NIH recently announced that qualified health professionals who contractually agree to engage in pediatric research for at least two years and for at least 50 percent of their work schedule are invited to apply for the NIH Extramural Pediatric Research Loan Repayment Program (PR-LRP). Applications will be accepted September 1-December 1, 2006.
Second Annual NIH Director's Pioneer Award Symposium
NIH will hold the second annual NIH Director's Pioneer Award (NDPA) Symposium on September 19, featuring research talks by the 2005 Pioneer Award recipients, a poster session by 2004 and 2005 awardees and members of their labs, and the announcement of the 2006 awardees. Attendance is free and no registration is required. The NIH Director's Pioneer Award program--a key component of the NIH Roadmap for Medical Research—supports exceptionally creative scientists who take innovative approaches to major challenges in biomedical research. The award provides $500,000 in direct costs per year for five years.
Applicants Must Use Updated SF424 Forms
Beginning July 18, 2006, applicants submitting grant applications for R03, R15, and R21 mechanisms must use version 2 of the SF 424 (R&R) and PHS 398 forms. Once funding opportunity announcements are updated with the new version 2 form package, Grants.gov will no longer accept applications with the older package. See additional information about the requirement to use the updated forms.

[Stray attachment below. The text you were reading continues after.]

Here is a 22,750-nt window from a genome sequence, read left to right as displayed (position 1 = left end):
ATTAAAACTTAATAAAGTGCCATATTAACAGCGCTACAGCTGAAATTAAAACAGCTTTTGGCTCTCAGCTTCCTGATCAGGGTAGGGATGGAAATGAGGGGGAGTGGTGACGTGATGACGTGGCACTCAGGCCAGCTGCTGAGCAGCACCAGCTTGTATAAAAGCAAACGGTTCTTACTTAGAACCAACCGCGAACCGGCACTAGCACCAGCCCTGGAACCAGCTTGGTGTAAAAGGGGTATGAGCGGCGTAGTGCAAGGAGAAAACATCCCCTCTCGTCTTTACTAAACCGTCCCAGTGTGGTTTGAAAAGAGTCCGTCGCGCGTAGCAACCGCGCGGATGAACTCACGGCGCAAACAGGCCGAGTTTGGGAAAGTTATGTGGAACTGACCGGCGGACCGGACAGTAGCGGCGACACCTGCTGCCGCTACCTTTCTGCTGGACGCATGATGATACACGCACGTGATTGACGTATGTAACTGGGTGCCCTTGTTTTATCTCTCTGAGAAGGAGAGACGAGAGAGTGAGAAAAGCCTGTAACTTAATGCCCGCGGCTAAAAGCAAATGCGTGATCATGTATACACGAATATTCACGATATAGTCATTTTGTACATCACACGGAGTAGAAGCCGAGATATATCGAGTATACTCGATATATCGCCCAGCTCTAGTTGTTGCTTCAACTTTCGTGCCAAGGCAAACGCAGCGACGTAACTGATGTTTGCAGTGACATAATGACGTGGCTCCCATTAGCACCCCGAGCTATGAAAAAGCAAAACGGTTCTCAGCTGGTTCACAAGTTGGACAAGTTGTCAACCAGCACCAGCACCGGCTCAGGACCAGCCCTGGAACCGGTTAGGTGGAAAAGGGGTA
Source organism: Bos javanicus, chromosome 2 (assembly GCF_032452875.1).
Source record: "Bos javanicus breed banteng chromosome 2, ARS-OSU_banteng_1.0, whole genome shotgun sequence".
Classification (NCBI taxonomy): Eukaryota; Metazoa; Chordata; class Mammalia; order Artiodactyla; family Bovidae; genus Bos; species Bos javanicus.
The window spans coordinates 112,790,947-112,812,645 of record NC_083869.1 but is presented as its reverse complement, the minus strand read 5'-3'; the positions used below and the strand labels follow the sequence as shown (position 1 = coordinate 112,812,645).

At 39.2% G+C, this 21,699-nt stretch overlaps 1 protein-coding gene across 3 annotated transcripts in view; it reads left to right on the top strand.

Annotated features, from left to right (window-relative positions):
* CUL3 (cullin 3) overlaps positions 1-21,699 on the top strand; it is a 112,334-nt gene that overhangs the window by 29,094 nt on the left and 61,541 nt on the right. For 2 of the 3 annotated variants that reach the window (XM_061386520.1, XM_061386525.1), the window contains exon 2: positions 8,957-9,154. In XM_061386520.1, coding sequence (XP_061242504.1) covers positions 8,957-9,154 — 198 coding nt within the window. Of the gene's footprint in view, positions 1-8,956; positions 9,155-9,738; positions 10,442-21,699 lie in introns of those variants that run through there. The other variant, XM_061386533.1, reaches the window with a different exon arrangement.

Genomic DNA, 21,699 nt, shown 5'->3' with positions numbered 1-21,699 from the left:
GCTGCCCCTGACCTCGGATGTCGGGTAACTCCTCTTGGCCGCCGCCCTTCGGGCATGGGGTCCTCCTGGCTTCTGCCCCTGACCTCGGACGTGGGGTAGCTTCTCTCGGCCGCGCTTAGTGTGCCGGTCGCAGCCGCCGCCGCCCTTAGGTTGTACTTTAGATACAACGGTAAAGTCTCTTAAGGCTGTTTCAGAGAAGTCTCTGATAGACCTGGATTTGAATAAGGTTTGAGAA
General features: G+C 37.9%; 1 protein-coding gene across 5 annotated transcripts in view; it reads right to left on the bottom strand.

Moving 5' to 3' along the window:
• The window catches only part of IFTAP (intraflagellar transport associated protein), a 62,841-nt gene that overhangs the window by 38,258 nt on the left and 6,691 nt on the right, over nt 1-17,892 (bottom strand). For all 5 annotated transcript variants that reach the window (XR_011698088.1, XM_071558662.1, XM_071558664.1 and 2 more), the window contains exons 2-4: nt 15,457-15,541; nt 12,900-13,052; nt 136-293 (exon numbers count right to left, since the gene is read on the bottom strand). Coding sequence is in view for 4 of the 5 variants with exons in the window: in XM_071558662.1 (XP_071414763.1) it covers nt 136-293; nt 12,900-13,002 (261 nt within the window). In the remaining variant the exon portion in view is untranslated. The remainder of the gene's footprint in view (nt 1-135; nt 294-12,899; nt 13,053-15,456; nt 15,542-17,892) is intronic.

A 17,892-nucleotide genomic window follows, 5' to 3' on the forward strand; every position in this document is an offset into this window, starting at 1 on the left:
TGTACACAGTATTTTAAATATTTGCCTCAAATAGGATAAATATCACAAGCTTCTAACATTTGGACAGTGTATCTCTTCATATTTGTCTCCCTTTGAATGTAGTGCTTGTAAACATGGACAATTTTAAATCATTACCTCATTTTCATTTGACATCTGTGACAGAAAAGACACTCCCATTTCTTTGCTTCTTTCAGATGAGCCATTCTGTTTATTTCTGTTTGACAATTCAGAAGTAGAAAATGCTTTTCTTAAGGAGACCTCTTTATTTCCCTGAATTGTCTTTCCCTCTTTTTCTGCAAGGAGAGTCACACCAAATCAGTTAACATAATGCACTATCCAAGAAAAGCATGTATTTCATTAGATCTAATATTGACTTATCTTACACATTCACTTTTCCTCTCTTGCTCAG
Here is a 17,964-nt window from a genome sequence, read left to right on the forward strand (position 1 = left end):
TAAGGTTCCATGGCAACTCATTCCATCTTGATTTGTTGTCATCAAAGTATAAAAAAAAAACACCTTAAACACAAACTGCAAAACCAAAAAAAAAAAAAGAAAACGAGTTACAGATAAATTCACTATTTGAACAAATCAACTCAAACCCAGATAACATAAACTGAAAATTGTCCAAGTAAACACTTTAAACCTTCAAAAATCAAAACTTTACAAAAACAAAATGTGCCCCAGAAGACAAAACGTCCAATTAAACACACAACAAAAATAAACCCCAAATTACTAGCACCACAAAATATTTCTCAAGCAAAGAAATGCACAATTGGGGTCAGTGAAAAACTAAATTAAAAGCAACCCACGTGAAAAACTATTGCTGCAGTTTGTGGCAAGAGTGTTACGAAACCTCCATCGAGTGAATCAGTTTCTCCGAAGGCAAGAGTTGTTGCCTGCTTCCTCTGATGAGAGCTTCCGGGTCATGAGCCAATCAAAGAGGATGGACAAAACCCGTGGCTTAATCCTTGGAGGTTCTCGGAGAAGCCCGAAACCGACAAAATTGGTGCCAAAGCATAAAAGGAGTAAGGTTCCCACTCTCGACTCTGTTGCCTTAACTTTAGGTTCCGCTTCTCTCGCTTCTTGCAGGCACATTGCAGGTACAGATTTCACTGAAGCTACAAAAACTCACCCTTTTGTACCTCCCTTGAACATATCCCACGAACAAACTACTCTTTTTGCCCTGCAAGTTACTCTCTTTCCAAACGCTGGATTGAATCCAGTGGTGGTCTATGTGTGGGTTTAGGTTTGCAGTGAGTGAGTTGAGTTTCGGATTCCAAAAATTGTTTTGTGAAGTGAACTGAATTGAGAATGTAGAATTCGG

NIH Director's Powerpoint Presentation and E-Newsletter Available
A new powerpoint presentation from NIH Director Elias Zerhouni on “NIH at the Crossroads: Strategies for the Future” is available online.
In addition, see the NIH Director's new e-newsletter.
Research Results for the Public
NIH has a new web site—Research Results for the Public—that highlights information to help the public learn more about how NIH is pursuing its goal to make important medical discoveries that improve health and save lives. The site features information about NIH funding such as “Success Rates, Percentiles, and Paylines, and Your Chances of Being Funded,” as well as fact sheets on various medical and dental conditions including periodontal diseases and tooth decay.
NIH Roadmap Interdisciplinary Methodology and Technology Summit
On August 21-22, NIH held a Roadmap Interdisciplinary Methodology and Technology Summit. The summit aimed to identify gaps and opportunities in developing methodology and technology for the behavioral and social sciences that can enhance participation in interdisciplinary research.
NIH Conference on Health Disparities